My Lords, the House will be indebted to the noble Lord, Lord Irving of Dartford, for having brought this short Bill before the House and for having explained its purpose so clearly. Your Lordships will have realised that something must have been overlooked by Parliament when it came to deal with the legislation on lotteries. Because I felt that it was incumbent upon me to do a little research work to see how this error occurred, I found something which may lighten your Lordships' hearts on a day when very serious announcements have been made.

The fact of the matter is that the 1976 Act was a consolidation Act. It followed upon 1975, when, of course, it was decided that local authorities should have a part to play in lotteries. Being a consolidation Bill coming before your Lordships' House and another place, it was not suitable for any amendments to be thought of; so one had to go back to the 1963 Act, and one finds that that, too, was a consolidation Act and therefore not appropriate for amendment.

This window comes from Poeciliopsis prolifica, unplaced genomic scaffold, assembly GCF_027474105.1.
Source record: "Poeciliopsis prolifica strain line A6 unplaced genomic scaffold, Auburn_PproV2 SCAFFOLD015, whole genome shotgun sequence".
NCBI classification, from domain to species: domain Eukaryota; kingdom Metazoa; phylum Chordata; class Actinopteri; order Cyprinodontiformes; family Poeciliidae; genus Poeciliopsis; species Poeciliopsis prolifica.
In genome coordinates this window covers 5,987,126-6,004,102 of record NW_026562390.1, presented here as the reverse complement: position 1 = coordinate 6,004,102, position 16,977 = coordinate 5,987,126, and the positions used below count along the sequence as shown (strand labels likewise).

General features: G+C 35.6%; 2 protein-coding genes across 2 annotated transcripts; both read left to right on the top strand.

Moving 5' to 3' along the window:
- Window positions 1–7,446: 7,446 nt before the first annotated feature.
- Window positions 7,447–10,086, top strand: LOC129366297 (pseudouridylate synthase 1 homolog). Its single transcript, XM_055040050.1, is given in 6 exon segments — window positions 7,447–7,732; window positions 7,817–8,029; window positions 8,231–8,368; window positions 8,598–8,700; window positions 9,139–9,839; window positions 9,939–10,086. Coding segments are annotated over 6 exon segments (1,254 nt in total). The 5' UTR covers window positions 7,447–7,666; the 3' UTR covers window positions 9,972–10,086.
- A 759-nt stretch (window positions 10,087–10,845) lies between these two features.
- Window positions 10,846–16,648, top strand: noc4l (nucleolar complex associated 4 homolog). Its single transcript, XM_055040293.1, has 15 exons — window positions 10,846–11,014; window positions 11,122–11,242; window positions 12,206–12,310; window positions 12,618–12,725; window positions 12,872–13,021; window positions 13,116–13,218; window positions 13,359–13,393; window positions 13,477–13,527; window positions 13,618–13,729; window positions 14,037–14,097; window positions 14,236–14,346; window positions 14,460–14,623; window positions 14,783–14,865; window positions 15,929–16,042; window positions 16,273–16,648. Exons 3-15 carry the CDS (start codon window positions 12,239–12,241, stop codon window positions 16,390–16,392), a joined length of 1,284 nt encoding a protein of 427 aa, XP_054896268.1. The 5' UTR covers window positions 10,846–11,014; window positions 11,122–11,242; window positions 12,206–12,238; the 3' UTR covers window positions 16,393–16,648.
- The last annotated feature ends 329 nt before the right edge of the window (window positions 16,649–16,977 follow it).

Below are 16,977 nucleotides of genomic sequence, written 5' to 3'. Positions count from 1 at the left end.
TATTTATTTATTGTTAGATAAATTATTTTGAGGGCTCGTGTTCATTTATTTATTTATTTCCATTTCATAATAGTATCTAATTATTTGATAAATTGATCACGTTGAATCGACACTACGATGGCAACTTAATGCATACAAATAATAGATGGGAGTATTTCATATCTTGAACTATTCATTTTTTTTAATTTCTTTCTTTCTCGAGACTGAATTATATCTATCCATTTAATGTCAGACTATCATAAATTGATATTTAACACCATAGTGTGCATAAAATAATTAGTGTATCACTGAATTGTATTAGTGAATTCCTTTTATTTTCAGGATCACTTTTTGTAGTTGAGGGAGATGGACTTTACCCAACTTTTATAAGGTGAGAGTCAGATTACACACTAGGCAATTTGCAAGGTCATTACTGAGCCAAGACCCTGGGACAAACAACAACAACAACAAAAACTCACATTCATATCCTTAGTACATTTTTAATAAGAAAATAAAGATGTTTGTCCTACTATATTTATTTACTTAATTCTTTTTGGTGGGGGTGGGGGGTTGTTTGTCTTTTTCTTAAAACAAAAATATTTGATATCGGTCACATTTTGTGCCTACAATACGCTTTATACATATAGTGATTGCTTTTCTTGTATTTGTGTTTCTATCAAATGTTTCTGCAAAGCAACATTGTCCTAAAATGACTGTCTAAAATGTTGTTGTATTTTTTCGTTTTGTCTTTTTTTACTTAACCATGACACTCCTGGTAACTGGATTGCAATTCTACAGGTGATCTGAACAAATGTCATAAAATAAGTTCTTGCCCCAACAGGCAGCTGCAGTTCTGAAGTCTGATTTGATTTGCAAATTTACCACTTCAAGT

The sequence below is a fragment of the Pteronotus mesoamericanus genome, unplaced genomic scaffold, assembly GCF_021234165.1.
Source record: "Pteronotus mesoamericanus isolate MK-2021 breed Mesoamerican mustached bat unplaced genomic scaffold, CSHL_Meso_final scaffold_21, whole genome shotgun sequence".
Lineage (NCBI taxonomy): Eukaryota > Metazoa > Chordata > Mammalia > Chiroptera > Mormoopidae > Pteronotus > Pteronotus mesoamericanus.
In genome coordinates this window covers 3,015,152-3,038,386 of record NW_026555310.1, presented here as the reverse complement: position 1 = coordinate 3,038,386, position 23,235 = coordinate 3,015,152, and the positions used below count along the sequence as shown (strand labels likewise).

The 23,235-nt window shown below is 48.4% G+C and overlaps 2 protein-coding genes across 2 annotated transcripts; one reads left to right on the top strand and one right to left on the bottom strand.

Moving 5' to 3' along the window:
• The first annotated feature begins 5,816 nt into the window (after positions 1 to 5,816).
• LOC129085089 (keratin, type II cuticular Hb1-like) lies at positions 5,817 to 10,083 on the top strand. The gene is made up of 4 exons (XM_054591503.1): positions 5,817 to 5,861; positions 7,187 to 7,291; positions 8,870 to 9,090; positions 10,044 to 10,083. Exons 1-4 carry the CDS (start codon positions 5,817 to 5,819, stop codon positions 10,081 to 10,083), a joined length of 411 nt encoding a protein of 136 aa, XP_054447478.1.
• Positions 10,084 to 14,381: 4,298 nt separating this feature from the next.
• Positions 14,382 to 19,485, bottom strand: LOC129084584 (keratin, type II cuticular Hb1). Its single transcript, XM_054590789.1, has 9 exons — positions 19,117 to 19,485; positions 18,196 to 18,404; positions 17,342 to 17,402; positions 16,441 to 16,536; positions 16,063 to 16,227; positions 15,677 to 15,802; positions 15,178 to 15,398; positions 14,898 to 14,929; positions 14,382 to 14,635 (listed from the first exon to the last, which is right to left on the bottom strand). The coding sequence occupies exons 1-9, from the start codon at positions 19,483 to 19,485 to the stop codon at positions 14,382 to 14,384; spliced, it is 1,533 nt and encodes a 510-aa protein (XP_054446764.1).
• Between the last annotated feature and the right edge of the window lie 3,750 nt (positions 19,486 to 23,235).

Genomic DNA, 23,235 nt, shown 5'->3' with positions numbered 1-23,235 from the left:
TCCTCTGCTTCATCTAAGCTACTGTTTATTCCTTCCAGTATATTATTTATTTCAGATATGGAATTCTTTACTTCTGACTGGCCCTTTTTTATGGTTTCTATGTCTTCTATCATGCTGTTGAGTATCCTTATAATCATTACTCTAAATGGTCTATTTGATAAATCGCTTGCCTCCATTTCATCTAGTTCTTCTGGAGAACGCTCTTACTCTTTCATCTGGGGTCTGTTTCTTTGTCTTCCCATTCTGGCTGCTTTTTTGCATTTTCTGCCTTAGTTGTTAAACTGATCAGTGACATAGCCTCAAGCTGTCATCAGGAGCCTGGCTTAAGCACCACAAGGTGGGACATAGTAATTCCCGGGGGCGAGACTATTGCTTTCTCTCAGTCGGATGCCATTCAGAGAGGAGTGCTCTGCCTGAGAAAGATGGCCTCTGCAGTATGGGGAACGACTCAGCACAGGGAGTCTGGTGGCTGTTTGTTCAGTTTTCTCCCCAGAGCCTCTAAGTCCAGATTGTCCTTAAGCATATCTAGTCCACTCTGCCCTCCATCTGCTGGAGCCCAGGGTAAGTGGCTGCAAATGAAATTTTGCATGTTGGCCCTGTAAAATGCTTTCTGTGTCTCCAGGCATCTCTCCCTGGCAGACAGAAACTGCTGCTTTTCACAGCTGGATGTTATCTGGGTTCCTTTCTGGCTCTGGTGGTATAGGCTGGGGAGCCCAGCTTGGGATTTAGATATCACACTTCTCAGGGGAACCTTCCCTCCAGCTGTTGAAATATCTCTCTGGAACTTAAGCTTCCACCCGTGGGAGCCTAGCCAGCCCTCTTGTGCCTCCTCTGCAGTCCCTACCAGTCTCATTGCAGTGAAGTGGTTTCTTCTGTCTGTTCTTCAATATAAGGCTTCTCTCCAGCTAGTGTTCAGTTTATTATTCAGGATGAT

In the history of this matter, the preceding Act was the 1934 Act. I take your Lordships back, with some sense of amusement, to a time when in your Lordships' House the very clause of which my noble friend Lord Irving of Dartford has been speaking was discussed. In 1934—and I read from the Official Report of your Lordships' proceedings of 31st May of that year—the following interesting discussion took place at the Committee stage of the Betting and Lotteries Bill then before your Lordships' House. It was the Duke of Atholl who started a discussion upon this and an allied clause, and perhaps I may read it: Before this clause is passed I should be glad if the noble Marquess in charge of the Bill"— it was the Marquess of Londonderry, in fact— would describe to the House what he means by a lottery as the words in the clause, 'all lotteries', seem to me to be rather sweeping. It is just as well that the public should know not ony what constitutes an offence such as we find in this Bill, but also what constitutes a lottery. My reason for asking this is that ignorance on this point may lead virtuous people astray and involve them in a heavy fine and imprisonment. For instance, all members of your Lordships' House have received a notice of a ballot, of which apparently the Lord Chancellor is the promoter. They have been asked to subscribe 7s. 6d. each for the chance of obtaining a prize in the shape of a seat for the ceremony of Trooping the Colour on June 4. All the money subscribed is to go to expenses. The money is to be enclosed with the application, and in no circumstances will the money be returned, although it is not known whether the amount received will be sufficient to pay for the erection of the stands or whether it will be in excess of the amount required. Perhaps the noble Marquess will tell me in what way this so-called ballot differs from a lottery. If it does not, I feel that I should warn a certain high dignitary of this House as well as the Secretary to the War Office that lotteries promoted for good or national objects in this country are not always looked upon favourably by the authorities. The Marquess of Londonderry—and I say this with great respect to the noble Marquess—was, I think, caught on the wrong foot and, in his reply (with which I shall not trouble your Lordships) he endeavoured to throw the burden upon the poor Duke of Atholl by asking him, since he had raised the question, to define for himself what a lottery was; otherwise apparently to the noble Marquess it was somewhat of an impertinence to raise the matter in Committee in your Lordships' House.